Gaziantep Bar Association head Ali Elibol described the operation as unlawful and part of a witch hunt the government has been staging against a civil society group — the Hizmet movement. “A plot has been hatched against the police. The prime minister said they [the government] were working on a project [to launch an operation]. The project is currently under way,” he stated.

According to Elibol, it is thought-provoking that the operation is being coordinated by the İstanbul 2nd Penal Court of Peace, which began seeing cases less than one week ago. “I am calling on the judges at that court. I ask them not to resort to any unlawful practices,” he said, adding that otherwise the judges will be held accountable.

Prime Minister Erdoğan had said earlier this week that a legal operation against the Hizmet movement would be handled by penal judges of peace. These judges, also referred to as super judges, have been granted many powers through a recently approved omnibus law introduced by the AK Party. These judges have been criticized for their broad powers over investigations and the rulings of other courts.

An arrest warrant for 115 police officers, as part of the anti-Hizmet operation, was issued by the İstanbul 2nd Penal Court of Peace. The head of the court, Hulusi Pur, came to prominence in mid-February when he decided to release six leading suspects in the corruption operation, which became public in December of last year, when dozens of bureaucrats, businessmen and the sons of three then-Cabinet ministers were taken into custody on accusations of fraud and bribery.

Many of the police officers detained earlier this week were involved in the corruption operation. According to critics, the detentions are part of a government plan to contain the embarrassing graft scandal.

The Law and Life Association criticized the anti-police operation in a statement. According to the association, it is a crime to raid a venue before dawn. The residences of the detained police officers were raided at 1:30 a.m. on Tuesday. The Turkish Penal Code (TCK) and the Code on Criminal Procedure (CMK) proscribe police to conduct raids from dusk until dawn.

The association added that the operation lacked legal grounds, as it had been leaked to some members of the press beforehand.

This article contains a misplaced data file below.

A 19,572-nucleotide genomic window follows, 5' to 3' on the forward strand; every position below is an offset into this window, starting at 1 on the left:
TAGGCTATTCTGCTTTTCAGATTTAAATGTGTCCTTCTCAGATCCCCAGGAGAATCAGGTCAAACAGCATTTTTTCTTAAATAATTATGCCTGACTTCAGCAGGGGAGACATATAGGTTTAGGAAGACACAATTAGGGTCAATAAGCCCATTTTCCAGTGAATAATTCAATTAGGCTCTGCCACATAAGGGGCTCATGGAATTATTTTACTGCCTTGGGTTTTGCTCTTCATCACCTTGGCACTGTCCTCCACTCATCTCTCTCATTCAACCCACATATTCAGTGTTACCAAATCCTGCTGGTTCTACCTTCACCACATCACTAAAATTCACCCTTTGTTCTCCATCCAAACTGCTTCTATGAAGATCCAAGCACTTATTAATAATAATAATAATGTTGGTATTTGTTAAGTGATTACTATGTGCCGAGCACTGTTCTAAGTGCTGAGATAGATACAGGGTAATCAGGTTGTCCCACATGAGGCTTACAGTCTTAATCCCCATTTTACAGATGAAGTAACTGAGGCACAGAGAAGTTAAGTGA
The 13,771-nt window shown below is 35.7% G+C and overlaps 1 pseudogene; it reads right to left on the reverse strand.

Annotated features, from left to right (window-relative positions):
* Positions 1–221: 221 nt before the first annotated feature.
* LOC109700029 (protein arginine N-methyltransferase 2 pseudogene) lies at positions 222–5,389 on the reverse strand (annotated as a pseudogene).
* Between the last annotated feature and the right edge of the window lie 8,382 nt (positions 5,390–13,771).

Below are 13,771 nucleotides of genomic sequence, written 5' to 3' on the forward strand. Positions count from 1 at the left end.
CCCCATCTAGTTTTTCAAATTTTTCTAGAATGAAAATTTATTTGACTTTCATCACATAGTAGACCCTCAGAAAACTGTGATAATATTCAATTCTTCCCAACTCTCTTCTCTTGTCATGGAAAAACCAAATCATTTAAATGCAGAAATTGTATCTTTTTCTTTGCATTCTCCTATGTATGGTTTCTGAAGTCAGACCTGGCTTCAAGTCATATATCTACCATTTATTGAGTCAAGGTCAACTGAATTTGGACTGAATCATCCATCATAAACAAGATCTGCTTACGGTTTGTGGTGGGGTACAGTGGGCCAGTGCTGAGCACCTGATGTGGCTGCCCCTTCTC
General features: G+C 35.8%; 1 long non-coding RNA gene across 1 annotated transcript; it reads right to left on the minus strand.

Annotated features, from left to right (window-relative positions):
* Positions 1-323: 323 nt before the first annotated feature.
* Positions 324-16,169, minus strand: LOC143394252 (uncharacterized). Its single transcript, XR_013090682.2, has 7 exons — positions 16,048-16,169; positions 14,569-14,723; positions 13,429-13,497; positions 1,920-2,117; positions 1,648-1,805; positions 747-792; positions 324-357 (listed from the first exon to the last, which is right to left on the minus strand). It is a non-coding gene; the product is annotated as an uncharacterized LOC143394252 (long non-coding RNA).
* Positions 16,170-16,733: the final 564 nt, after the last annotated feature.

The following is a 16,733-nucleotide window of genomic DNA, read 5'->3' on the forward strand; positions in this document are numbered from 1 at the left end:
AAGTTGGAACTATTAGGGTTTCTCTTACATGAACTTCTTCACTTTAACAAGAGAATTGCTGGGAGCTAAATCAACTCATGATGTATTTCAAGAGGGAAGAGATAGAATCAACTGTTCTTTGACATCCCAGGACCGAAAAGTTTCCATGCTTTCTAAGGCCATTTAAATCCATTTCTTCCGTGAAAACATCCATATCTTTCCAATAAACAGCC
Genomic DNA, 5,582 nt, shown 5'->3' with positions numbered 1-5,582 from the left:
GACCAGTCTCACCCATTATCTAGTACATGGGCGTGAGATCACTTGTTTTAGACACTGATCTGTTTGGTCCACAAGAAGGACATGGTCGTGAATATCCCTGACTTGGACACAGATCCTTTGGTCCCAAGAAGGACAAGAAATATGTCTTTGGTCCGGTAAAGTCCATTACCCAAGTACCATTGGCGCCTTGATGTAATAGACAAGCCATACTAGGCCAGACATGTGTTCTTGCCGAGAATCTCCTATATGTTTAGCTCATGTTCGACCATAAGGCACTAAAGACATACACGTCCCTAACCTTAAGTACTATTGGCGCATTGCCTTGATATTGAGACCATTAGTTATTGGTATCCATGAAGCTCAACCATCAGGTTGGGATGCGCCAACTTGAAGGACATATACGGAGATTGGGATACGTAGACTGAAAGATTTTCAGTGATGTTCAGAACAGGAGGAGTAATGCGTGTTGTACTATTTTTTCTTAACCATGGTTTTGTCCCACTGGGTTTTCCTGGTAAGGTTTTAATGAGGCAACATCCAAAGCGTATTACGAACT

Some news sources claimed on Tuesday that journalists working for pro-government media were told by prosecutors and police officials on Monday that an operation would be staged against the Hizmet movement early on Tuesday. The journalists were asked to arrive at their offices early in the day to cover the operation.

In addition, Internet news site Rota Haber claimed over the weekend that judges and prosecutors involved in the anti-Hizmet investigation had invited a group of journalists working for the pro-government media to their offices, briefing those journalists on the details of the planned operation.

Former İzmir Mayor Burhan Özfatura described the operation as a “government attempt to take revenge” on the Hizmet movement. “Things are evolving into a nightmare. They [the government] are staging an operation to change the agenda and intimidate people. They believe that people will obey them if they manage to intimidate people,” he stated.

Families speak out against unlawful operation

The family members of police officers detained in Tuesday’s operation have continued to express their criticisms.

The mother-in-law of Ahmet Öztürk, the former head of the İstanbul Police Department’s cybercrime unit, said the operation was politically motivated and that the detainees would be proven innocent soon. “He is a very honest man. He loves working. He was very sorry for his colleagues who were reassigned after Dec. 17. I think his detention is revenge for the corruption operation,” said the woman, Semia Dikmen.

The wife of Fatih Keleş, who was also detained on Tuesday, told the media that she has full faith in her husband’s innocence. “I am sure that my husband and the other [detained] police officers have done nothing wrong. They did not take a haram bite [i.e., ill-gained earnings]. Had they done, they would not be under detention today. They would be walking outside, just like the sons of the [former] ministers and [Iranian businessman] Reza Zarrab [who was detained on Dec. 17 on corruption charges],” she stated.

Source: Today's Zaman , July 23, 2014